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Catalog of the Shakespeare Art Collection  --  Oil Paintings on Shakespearean Themes

Description of Painting - Oil on Canvas 22" x 40"
by Hannah Tompkins


shakespeare, shakespeare’s plays, william shakespeare, king lear, shakespearean themes, shakespeare in art, nalysis of shakespeare’s writing, art on shakespeare, hannah tompkins, artist hannah tompkins, shakespeare art collection, king lear's fools, profiles of shakespearean characters, gloucester, fools in king lear, shakespeare in paintings, cordelia, kent, regan, oil painting of king lear, shakespeare art museum This play, like an old tapestry, has many threads: the relationship of the generations; Wisdom & Folly; Insight & Out sight; Blindness & Seeing; and an illumination of the two kingdoms of humankind:

The Physical, Tangible Kingdom

The Spiritual Intangible Kingdom

In the painting, King Lear looms large, caped in royal robes, the outward equipage of his ego and authority. Yet he says to Regan:
"If only to go warm were gorgeous,
Why nature needs not what thou gorgeous wearest".
His ambiguous posture is one of defiance and supplication. In the storm he cries:
"Blow winds, and crack your cheeks: Rage! Blow."
Singe my white head:"
Then he laments;
"Here I stand,
A poor, infirm, weak and despised old man,
So old and white as this. O, O. 'tis foul."
His gown is white like his hair and beard. He is surrounded by stormy clouds, and darkness. In his outstretched hands are two half egg-shells. The egg, symbol of progeny, in this reference, implies the betrayal by his two daughters. The Fool tells him:
"Give me an egg, nuncle, and I'll give thee two crowns".
Lear asks:
"What two crowns shall they be?"
Fool answers:
"After I have cut the egg in the middle and eat up the meat, the two crowns of the egg-When thou clovest thy crown i' the middle and gavest away both parts, thou borest thine ass on thy back o'er the dirt."
The king's face is contorted in anguish, his eyes squinting. When he encounters the blinded Gloucester in the fields he asks:
"Dost thou squiny at me? Read thou this challenge".
And Gloucester replies:
"Were all the letters suns I could not see one."
Realizing his blindness, Lear remarks:
"O, ho, are you there with me?
No eyes in your head, yet you see how this world goes."
Lear is also devoid of eyes in his head. He wears his sight around his neck on a golden chain of authority.

To the left is the dark curtain of intrigue, falling behind a prison window, through which is seen a fiery castle against a flaming sky.

Greed for this tangible kingdom of land, title and wealth can imprison and destroy compassion and kindness in the human spirit.

Between the intrigue and the storm is a panel of blue sky, the triumph of the celestial world. Beneath the window is a tree trunk, shorn of its crown, the "family tree" with its members severed.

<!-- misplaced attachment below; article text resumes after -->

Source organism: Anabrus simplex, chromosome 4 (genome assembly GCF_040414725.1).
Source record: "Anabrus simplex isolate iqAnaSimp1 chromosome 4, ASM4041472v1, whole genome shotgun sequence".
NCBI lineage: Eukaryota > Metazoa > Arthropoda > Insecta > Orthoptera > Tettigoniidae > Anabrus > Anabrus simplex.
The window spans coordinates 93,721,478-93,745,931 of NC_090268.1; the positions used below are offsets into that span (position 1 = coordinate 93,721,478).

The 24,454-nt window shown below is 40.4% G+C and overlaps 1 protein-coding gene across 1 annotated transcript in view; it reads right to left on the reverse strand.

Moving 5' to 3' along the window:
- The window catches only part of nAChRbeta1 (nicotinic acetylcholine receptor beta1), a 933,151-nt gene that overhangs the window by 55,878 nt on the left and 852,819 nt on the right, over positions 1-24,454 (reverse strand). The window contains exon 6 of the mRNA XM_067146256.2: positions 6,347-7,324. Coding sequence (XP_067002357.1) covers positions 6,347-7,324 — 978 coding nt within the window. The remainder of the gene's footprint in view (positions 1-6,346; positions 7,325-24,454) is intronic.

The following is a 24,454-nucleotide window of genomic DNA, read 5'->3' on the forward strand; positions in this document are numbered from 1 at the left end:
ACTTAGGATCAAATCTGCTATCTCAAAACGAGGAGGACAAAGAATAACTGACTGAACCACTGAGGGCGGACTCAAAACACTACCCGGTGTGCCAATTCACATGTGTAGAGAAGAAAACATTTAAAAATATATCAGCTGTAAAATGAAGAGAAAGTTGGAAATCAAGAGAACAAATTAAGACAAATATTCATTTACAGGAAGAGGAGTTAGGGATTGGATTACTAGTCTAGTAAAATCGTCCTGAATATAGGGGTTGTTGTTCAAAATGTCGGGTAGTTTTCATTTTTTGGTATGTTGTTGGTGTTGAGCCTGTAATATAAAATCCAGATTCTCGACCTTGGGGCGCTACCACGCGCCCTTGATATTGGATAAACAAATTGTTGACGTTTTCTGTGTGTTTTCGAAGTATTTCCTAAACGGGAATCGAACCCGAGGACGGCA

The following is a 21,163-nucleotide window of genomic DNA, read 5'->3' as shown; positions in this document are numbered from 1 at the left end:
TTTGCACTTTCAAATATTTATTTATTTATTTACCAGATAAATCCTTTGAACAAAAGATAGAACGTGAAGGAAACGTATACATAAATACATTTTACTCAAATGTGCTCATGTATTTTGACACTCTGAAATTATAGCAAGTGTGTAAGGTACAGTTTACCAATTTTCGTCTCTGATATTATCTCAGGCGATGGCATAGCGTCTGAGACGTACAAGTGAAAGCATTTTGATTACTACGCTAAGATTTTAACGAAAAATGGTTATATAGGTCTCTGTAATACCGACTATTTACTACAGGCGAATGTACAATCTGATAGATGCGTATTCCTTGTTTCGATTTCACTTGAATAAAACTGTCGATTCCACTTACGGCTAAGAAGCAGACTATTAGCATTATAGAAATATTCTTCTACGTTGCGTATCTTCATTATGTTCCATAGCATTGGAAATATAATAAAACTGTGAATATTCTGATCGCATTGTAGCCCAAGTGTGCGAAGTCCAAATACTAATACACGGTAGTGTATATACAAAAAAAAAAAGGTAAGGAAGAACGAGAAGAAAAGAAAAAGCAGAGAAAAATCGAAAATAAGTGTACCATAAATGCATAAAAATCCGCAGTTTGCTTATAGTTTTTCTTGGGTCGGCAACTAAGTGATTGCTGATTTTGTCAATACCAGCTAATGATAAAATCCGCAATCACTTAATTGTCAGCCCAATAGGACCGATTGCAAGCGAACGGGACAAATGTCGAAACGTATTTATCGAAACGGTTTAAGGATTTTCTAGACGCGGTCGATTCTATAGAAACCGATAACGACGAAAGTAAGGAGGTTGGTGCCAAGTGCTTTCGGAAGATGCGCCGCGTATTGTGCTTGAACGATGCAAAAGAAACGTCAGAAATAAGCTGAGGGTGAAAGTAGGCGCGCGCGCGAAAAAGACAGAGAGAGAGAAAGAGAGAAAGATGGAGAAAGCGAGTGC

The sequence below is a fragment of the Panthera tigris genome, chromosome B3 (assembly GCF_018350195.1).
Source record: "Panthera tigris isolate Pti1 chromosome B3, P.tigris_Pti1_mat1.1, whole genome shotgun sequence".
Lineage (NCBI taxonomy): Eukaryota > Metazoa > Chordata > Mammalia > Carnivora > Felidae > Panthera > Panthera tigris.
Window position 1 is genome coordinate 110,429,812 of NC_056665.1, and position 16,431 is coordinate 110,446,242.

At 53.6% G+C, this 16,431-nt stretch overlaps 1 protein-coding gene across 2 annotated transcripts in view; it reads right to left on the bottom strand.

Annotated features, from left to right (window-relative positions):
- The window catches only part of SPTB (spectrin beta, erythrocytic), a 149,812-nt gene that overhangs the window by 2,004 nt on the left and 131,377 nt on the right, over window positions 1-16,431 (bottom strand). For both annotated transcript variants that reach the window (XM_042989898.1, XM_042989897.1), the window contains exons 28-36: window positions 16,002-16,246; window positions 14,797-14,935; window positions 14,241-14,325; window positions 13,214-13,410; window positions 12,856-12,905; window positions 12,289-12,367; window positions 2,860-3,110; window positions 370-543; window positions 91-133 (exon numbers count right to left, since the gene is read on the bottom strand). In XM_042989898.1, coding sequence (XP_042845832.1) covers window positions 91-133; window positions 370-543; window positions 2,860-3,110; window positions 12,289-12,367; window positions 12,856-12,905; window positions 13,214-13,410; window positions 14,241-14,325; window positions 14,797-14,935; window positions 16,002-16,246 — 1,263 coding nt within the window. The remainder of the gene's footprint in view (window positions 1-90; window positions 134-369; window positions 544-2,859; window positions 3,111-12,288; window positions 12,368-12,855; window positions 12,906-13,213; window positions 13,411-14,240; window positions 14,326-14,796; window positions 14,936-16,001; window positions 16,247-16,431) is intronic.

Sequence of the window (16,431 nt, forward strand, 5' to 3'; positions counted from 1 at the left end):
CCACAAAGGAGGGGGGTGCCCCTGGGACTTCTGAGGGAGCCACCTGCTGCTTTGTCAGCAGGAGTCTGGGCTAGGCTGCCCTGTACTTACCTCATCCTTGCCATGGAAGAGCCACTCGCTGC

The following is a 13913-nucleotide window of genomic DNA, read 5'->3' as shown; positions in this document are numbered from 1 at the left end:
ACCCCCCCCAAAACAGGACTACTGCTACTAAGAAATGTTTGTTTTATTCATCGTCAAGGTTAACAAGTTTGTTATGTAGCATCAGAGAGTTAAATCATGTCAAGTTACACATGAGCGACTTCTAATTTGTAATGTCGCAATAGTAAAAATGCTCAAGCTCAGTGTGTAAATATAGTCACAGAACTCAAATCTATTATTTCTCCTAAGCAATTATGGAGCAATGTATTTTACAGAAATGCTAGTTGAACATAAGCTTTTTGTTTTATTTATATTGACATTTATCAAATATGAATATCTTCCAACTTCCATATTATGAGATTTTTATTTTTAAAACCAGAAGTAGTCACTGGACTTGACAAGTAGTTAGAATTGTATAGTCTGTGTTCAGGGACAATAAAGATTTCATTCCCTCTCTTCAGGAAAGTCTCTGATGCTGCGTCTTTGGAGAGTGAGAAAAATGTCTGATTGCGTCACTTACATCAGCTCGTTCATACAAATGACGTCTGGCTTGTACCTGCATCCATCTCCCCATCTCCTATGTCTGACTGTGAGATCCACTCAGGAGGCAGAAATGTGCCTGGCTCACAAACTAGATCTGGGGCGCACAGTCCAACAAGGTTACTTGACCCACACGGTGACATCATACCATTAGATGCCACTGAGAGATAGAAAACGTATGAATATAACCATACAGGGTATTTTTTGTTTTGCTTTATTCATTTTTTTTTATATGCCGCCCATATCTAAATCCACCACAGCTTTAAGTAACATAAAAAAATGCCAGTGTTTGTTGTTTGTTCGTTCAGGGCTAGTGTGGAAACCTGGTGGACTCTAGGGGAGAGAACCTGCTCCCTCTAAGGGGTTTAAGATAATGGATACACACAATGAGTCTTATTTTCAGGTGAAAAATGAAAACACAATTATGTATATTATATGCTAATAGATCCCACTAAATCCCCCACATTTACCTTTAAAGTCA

However, hope for regeneration is suggested by the roots which reach down to the Fool, who sits patiently on a foreground of indigo blue, the darkness before the dawn.

Although he is called only "Fool", his wit, insight, loyalty and a singular kind of nobility make him a deserving heir to the kingdom of humankind. In a material world of hostility it is often expedient to hide such assets behind the dark glasses of the fool. Despite his name he is surely one "who redeems nature from the general curse".
This was a description of Cordelia, whom he loved dearly. In the end they were hanged together but their souls must have joined in a spiritual realm to generate a whole family of fools who will one day inherit the key her wears around his neck.

The recorder in his hands symbolize harmony: at his feet a flower, the sign of love, and a butterfly which designates the human soul. The colors of his garments are luminous rainbow hues. After a storm the sight of a rainbow evokes exaltation. Following the human storm in this play the Fool serves as the human rainbow.
He sings:
"That sir which serves and seeks for gain,
And follows but for form,
Will pack when it begins to rain,
And leave thee in the storm.

But I will tarry; the fool will stay,
And let the wise man fly.
The knave turns fool that runs away,
The fool no knave, perdy."
In the hindsight of King Lear, we witness the conversion of the Force/Authority image to the child's code of love. Through his own wretchedness, this king/father has been sensitized to the sufferings of others. In the end he says to Cordelia:
"I'll kneel down and ask of thee forgiveness."
And they do forgive, all the Cordelias and Fools, for their love is s real and constant.
"For love's not love
When it is mingled with regards that stand
Aloof from the entire point."
It is the silence and " nothing" of such love
"Which often leaves the history unspoke
That it intends to do."

Copyright © 1990 Hannah Tompkins. All rights reserved.


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